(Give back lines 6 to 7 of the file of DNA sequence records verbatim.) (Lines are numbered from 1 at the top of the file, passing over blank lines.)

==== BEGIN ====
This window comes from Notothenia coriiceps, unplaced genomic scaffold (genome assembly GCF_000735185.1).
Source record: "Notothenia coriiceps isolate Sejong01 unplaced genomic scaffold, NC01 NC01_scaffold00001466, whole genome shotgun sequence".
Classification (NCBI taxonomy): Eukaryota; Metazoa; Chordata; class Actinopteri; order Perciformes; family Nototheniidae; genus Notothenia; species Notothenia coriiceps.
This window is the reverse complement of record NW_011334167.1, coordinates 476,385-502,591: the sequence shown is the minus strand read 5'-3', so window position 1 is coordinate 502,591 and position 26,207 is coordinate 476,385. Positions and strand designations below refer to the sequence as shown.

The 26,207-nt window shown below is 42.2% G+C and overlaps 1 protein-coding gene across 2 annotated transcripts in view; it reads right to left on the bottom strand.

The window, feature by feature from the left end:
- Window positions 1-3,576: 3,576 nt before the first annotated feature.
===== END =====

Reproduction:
The window, feature by feature from the left end:
- Window positions 1-3,576: 3,576 nt before the first annotated feature.